As you can see from this interview, Gustavo Mercado (MACI 2019) has not let COVID slow him down. In addition to internships in international organizations, passing prestigious interpretation tests, building a freelance career, moving several times, he took time out to share his learnings and words of wisdom. I am so grateful to his generosity of spirit. MIIS alumni are the best.
- Please tell us about what you have been doing since graduation.
To be perfectly honest, I left MIIS with a bit of anxiety; I had turned down a full-time position in New York City, which left me feeling rather uncertain about the future. Following graduation, however, Christiane Abel sent me a message about an internship opportunity with an international organization. I applied to see what would happen and by the end of the week I was offered a spot in New York City with the United Nations English Verbatim Reporting Section. I lived with two other MIIS graduates from the German and Russian programs, and I spent my time there creating transcript translations of speeches that were delivered on the floor of the General Assembly, as well as various committees. The job felt a bit weird to me at first: imagine sight-translation, but backwards. I got to listen to the original speeches as well as the interpretations of those speeches from all the booths to help me create my transcripts and listening to those interpreters every single day truly helped to prepare me for the freelance exam down the line. That internship lasted from September to December of the same year.
Then, at the beginning of 2020, I moved to Washington, DC to do yet another internship with the Organization of American States. This one was much more focused on my goal of becoming an interpreter for major institutions. My intention was to get established in the DC area as a freelance conference interpreter. Having passed the UN exam, though, conferences come my way quite frequently, and my eyes are now set on passing the Federal Court Interpreting exam while gaining enough conference days to apply to AIIC and TAALS to work with organizations like the OAS, the IMF and the World Bank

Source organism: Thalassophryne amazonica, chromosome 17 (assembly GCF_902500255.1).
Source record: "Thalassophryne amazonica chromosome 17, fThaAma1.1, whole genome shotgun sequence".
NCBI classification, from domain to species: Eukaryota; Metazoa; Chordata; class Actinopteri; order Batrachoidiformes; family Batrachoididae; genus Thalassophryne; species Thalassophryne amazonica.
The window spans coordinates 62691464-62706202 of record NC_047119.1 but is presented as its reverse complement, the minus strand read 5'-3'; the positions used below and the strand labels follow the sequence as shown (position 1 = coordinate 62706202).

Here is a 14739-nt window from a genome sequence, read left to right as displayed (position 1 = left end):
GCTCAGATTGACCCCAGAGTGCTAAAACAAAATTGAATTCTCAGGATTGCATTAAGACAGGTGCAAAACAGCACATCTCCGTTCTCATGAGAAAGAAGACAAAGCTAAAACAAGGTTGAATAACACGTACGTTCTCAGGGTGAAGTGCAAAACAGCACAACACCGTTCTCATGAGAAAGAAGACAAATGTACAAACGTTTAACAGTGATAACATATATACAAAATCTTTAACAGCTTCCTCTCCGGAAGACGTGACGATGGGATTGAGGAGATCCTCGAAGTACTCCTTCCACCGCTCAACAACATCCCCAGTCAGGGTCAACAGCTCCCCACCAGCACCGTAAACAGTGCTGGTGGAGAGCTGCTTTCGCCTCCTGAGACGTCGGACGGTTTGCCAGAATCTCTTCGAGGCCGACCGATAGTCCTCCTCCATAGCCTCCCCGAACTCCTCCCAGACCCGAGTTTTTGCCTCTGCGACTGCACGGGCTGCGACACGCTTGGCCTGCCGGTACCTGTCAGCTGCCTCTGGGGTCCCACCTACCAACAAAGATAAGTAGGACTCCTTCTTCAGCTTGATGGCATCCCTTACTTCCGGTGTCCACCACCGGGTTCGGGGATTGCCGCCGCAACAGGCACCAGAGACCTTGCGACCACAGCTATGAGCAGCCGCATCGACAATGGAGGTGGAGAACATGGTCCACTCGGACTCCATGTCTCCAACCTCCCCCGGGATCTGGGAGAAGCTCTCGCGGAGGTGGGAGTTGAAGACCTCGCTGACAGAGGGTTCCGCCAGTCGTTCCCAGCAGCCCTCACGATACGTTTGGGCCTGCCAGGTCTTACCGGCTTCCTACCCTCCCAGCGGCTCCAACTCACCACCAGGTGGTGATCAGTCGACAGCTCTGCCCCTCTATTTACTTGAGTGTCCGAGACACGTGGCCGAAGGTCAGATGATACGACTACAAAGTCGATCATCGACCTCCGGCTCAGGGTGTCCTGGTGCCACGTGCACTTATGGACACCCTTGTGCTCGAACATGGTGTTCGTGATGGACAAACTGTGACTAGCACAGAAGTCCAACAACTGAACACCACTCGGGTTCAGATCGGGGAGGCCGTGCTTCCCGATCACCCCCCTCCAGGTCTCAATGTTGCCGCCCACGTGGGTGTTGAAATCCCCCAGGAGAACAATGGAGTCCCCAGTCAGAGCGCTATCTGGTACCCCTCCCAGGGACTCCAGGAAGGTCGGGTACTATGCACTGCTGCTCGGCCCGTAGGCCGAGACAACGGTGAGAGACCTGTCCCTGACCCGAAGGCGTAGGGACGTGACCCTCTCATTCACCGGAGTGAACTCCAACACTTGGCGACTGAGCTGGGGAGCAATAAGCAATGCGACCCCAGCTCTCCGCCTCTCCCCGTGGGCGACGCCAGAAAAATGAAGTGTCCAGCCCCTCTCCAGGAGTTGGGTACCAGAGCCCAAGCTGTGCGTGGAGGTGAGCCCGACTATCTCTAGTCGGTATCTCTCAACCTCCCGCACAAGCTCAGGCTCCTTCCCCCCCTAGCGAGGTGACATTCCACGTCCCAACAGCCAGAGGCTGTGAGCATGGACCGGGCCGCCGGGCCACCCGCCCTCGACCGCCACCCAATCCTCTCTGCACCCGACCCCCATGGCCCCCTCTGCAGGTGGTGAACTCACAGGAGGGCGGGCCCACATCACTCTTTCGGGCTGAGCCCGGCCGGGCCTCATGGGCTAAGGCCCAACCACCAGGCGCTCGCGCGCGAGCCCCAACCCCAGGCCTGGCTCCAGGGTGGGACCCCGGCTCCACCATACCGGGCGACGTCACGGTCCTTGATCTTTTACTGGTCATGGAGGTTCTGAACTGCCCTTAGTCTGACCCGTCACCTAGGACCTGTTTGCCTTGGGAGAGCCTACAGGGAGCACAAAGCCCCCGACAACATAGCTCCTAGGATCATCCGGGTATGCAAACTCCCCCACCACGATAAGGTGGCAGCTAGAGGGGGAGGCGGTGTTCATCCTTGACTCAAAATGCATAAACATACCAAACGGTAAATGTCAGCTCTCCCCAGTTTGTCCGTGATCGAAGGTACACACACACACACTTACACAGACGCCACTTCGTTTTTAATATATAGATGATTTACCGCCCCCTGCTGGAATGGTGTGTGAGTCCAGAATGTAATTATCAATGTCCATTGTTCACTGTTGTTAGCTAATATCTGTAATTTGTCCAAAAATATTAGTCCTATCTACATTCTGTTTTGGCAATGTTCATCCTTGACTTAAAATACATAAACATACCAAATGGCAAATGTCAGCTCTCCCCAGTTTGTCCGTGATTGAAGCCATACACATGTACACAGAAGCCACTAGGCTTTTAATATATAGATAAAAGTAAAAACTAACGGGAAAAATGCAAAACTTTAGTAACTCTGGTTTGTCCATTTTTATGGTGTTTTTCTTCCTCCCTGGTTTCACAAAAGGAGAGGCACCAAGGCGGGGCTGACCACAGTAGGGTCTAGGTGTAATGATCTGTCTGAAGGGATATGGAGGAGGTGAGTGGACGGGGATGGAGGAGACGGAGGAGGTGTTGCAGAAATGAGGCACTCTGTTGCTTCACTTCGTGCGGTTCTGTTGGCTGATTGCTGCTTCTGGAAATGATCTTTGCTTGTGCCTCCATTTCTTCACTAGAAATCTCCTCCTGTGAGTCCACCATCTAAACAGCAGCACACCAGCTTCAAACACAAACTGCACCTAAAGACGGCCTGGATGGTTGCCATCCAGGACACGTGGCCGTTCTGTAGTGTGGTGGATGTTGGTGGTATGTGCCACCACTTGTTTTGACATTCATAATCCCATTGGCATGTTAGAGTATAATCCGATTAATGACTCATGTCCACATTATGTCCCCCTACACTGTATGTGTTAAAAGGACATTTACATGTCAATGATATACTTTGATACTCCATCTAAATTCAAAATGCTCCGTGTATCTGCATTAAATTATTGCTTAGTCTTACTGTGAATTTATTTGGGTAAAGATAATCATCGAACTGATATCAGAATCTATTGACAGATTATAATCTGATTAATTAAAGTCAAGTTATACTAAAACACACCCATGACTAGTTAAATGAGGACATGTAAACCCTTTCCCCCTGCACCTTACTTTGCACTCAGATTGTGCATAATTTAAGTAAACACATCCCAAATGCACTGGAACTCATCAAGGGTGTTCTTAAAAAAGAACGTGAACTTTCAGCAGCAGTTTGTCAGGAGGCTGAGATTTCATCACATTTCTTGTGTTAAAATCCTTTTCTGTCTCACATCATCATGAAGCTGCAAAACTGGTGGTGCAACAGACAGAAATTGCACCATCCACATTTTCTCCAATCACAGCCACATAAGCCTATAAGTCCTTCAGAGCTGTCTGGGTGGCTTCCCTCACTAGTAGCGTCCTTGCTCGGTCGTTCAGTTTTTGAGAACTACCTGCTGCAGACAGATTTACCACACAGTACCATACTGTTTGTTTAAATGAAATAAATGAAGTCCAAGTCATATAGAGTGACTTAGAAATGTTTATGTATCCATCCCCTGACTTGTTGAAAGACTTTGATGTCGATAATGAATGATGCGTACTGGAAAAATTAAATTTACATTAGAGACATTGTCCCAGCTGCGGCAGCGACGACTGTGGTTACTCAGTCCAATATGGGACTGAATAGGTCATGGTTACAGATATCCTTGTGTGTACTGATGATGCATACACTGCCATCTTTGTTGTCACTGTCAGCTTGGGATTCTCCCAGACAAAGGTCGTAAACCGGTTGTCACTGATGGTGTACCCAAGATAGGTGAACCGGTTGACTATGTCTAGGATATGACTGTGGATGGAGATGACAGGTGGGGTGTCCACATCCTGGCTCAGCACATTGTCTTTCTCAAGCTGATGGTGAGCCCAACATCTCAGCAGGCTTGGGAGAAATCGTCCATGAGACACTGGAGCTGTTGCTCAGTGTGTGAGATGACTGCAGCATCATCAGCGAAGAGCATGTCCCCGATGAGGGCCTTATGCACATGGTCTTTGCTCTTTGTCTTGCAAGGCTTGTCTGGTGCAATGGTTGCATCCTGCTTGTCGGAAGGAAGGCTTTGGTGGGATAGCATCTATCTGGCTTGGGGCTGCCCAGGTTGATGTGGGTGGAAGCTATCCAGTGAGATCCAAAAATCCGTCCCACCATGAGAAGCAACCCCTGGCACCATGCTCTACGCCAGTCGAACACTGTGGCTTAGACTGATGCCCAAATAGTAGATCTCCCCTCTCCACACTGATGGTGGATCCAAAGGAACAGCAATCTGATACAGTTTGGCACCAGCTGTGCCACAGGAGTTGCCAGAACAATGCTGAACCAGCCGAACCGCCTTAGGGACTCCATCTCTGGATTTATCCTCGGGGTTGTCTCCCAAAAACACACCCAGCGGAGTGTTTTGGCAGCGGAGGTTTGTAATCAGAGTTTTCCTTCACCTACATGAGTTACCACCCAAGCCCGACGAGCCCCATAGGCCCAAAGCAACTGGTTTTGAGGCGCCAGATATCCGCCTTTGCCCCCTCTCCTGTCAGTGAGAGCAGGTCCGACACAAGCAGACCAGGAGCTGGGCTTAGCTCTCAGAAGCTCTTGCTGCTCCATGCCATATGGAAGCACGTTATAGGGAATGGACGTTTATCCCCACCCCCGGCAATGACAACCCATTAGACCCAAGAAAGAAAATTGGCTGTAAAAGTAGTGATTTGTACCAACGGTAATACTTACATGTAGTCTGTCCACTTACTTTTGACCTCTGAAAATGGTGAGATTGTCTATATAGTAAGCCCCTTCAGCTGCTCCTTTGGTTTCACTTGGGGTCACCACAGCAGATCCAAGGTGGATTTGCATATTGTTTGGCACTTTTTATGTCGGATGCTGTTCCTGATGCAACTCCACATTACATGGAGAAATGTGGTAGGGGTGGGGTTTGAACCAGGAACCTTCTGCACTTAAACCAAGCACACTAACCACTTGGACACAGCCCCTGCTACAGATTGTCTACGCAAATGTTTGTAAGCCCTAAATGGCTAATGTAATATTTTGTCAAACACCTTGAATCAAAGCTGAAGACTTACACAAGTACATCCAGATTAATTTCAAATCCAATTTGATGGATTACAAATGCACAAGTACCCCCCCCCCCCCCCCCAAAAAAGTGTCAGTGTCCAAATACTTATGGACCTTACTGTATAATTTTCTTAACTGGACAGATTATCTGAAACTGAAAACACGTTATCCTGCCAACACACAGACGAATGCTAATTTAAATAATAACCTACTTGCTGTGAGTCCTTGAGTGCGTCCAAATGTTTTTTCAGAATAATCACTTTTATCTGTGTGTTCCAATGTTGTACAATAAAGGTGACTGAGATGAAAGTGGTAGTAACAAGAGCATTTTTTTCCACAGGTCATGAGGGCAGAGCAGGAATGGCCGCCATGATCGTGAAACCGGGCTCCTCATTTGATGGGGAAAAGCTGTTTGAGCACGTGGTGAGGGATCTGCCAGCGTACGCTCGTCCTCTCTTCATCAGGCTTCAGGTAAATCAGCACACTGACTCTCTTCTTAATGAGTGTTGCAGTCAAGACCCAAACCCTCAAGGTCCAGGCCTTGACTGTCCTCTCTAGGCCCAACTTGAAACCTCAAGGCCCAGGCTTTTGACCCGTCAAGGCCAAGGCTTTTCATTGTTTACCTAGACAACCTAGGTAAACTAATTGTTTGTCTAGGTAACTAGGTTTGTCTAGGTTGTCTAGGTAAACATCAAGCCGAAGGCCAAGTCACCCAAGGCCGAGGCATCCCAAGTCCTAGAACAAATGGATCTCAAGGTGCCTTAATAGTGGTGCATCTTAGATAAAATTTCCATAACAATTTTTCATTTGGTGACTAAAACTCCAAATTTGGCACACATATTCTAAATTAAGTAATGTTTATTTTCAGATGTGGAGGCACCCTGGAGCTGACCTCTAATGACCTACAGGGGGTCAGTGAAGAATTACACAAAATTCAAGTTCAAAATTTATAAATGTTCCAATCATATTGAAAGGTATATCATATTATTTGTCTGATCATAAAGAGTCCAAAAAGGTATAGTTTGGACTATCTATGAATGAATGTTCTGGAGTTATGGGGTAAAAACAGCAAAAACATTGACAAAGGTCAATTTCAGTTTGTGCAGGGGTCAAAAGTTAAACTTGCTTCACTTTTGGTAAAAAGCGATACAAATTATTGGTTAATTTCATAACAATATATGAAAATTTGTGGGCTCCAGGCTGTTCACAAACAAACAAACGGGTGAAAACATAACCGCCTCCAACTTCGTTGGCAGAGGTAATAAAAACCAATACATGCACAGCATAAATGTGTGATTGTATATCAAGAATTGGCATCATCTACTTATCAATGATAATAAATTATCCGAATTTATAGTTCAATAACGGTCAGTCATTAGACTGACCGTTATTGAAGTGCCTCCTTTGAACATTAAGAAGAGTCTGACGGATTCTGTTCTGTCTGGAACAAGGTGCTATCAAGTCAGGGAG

- How did you prepare for the UN Freelancer Exam?
The tricky thing with the exam is how comprehensive it is. Yes, the speeches are fast, and the topics can seem obscure – everyone knows to expect that – but I feel that there are underlying factors to watch out for. Agility is key. You must be able to switch from the abstract to the formulaic in a matter of seconds and you can’t let flipping to your second language combination trip you up either, which is tough because it feels like you’re attacking the content from a different part of your brain. Your endurance needs to be robust as well, so that you can handle something at the speed of light and avoid traps when you’re already fatigued from interpreting multiple speeches in a row.
I had heard about people dedicating months or even years of constant study to passing the exam (which always seemed a bit excessive to me), but when every foreseeable plan fell through at the beginning of the pandemic, I figured “what better time than now to eat, sleep and breathe this test?” I tried to take advantage of the fact that I could focus on just practicing for the exam while “sheltering in place,” so I sat down for some two months or so and worked on speeches every single day for hours on end. I compiled a list of about 80 United Nations speeches and repeated every single one of them until I could interpret them as accurately and as quickly as possible. I made sure that my practice speeches covered every country that spoke my languages, as well as each of the major UN topics at the four duty stations. It goes without saying that you need to feel very comfortable with regional accents before you try to tackle this test, and it helps to know the UN system backwards and forwards. Ironically enough, I don’t know if this would have been possible had it not been for my schedule being forced open by the health crisis. Don’t mistake that as me taking the pandemic lightly, because I certainly did not, but thinking this way allowed me to find a silver lining amid the chaos.